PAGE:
Protein C is a compound present in the human body that exists in either an inactive or activated state. In its activated state, protein C plays an essential role in several important biological functions including blood clotting and programmed cell death. Also know as autoprothrombin IIA and blood coagulation factor XIV, the protein in its inactive state is made up of over 400 amino acids and relies on the presence of substances such as thrombomodulin in the blood stream for its activation. It is produced in the liver, and deficiencies may cause several serious, often fatal, conditions. The protein has been used as a therapeutic treatment in the past but has largely fallen from favor due to the associated severe bleeding risks involved.
Under normal conditions, protein C is a zymogenic or inactive agent that requires the presence of certain biological precursors to become active. Once activated, protein C plays a key role in facilitating a number of critical biological functions relating to blood coagulation. These functions include the regulation of blood clotting, inflammation, blood vessel wall permeability and apoptosis or programmed cell death (PCD). When inactive, protein C is a complex, dual chain combination of 419 amino acids linked by a peptide activator. The previously mentioned biological precursors, such as thrombomodulin and endothelial protein C receptor (EPCR), act on this peptide link, thereby splitting the chain and activating the protein.
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The activated protein C (APC) then goes to work at suppressing other agents in the bloodstream to achieve its anticoagulant and anti-inflammatory functions. The critical role that APC plays in these essential processes makes deficiencies in the natural production of the protein particularly dangerous. Persons with impaired production levels of the protein suffer from a significant increase in the risk of potentially fatal thrombosis or blood clot formation. Deficiencies in the production of the protein are typically the result of genetic factors; lifestyle and diet generally play insignificant roles. A condition known as activated protein C resistance which impairs the efficacy of the activated protein can also cause APC deficiency type conditions.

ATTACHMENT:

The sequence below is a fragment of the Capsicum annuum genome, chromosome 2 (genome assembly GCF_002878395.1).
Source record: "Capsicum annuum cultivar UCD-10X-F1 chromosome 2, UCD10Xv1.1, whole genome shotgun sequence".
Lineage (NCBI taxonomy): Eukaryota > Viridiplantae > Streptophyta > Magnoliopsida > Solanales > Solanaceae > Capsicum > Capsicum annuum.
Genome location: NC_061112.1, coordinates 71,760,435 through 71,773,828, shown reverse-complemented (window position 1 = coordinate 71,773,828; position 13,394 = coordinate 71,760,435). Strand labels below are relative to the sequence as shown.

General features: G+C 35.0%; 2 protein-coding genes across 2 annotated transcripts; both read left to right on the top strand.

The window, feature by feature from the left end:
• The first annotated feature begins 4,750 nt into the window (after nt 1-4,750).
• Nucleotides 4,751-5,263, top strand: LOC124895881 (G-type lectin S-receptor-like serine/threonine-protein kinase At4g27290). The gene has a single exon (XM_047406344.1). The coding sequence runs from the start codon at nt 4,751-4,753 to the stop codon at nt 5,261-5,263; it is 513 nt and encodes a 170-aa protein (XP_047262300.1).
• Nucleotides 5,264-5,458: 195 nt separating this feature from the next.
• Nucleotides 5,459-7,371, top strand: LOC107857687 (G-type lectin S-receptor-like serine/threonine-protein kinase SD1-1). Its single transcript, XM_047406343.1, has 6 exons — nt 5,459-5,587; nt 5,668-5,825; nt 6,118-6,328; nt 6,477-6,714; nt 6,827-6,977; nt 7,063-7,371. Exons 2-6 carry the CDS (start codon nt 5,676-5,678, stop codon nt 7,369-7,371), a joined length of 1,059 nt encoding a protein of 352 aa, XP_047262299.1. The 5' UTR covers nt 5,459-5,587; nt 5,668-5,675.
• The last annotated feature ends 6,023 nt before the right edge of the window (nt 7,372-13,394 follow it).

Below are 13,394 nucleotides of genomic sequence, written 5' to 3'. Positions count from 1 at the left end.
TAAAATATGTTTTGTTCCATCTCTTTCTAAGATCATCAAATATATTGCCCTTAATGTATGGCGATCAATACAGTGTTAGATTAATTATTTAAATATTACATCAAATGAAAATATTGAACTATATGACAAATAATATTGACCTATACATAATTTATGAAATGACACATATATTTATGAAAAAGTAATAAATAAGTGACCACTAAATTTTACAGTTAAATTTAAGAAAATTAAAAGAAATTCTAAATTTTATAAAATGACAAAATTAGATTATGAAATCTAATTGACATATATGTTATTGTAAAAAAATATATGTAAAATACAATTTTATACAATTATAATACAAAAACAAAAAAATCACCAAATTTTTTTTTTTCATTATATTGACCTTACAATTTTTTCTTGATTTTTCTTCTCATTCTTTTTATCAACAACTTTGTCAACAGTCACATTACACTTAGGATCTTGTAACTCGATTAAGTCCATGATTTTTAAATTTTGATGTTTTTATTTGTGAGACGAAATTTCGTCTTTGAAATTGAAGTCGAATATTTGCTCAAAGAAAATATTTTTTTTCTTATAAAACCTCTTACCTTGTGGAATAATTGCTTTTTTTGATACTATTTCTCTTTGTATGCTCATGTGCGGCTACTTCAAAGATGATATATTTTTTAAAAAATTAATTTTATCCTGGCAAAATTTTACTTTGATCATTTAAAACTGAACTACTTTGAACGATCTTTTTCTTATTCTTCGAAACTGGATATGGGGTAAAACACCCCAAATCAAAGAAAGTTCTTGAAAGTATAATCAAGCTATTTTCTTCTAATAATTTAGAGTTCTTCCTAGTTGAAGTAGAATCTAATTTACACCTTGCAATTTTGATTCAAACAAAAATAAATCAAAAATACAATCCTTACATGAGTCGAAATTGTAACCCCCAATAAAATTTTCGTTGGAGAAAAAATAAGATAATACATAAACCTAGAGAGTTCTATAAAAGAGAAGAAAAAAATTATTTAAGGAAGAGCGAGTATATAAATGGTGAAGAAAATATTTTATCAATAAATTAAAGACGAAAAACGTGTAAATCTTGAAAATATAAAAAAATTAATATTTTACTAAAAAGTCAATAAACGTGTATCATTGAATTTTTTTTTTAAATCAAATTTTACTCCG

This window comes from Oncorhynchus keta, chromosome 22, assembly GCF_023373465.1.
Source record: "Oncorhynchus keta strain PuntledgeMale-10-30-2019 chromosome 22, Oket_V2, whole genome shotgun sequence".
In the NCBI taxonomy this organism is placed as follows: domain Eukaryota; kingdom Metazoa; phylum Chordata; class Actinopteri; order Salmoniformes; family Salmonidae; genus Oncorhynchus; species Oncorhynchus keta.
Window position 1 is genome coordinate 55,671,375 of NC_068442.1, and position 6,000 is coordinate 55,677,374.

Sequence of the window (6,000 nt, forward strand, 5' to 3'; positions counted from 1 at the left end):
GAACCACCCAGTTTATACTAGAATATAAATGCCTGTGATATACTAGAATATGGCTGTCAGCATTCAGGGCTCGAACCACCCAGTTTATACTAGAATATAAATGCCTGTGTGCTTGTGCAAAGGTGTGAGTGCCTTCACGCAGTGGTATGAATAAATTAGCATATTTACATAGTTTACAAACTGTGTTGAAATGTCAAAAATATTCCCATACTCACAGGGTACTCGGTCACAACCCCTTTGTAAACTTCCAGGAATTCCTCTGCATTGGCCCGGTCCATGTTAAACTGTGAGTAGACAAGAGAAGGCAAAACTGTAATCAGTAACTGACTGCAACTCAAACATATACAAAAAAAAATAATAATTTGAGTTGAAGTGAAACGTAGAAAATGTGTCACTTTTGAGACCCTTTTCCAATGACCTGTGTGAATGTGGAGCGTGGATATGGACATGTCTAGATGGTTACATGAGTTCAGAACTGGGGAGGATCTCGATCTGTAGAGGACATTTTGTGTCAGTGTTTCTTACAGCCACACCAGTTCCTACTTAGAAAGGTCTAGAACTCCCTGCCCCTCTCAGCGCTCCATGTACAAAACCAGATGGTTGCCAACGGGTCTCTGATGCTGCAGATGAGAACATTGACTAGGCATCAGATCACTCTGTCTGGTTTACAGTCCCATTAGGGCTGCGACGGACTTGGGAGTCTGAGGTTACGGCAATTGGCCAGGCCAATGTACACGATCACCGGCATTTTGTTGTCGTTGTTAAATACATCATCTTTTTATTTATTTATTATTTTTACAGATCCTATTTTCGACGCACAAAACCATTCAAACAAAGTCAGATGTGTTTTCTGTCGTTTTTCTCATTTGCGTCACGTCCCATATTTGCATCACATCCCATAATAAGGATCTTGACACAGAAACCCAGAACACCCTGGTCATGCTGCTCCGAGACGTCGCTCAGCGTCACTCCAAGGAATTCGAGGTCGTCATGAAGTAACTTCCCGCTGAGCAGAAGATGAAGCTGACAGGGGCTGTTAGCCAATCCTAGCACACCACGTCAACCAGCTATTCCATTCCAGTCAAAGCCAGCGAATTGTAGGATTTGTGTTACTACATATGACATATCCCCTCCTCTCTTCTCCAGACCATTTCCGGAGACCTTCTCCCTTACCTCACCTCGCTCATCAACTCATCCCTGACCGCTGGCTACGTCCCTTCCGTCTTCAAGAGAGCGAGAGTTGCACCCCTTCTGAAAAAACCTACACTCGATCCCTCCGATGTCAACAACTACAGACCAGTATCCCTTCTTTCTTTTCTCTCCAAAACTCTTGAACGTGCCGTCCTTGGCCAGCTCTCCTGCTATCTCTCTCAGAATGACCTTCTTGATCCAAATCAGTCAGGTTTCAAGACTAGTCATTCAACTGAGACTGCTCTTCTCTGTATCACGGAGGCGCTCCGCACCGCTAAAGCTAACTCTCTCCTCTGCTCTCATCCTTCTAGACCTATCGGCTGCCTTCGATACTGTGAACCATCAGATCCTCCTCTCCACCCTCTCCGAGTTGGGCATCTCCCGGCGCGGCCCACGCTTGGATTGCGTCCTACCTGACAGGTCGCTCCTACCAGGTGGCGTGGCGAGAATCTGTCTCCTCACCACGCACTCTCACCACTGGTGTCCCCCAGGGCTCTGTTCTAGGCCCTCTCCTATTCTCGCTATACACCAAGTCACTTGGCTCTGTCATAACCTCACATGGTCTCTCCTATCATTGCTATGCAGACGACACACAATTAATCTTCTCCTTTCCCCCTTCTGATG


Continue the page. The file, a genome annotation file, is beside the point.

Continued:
Therapeutic applications of APC have been used in several trials to treat conditions such as lung injuries, ischemic strokes, severe sepsis, and type 1 diabetes. It has also been investigated as an aid in improving the outcomes in pancreatic islet transplants. Although the results have been generally encouraging, the potential of resultant uncontrollable bleeding makes it unrealistically risky in many cases.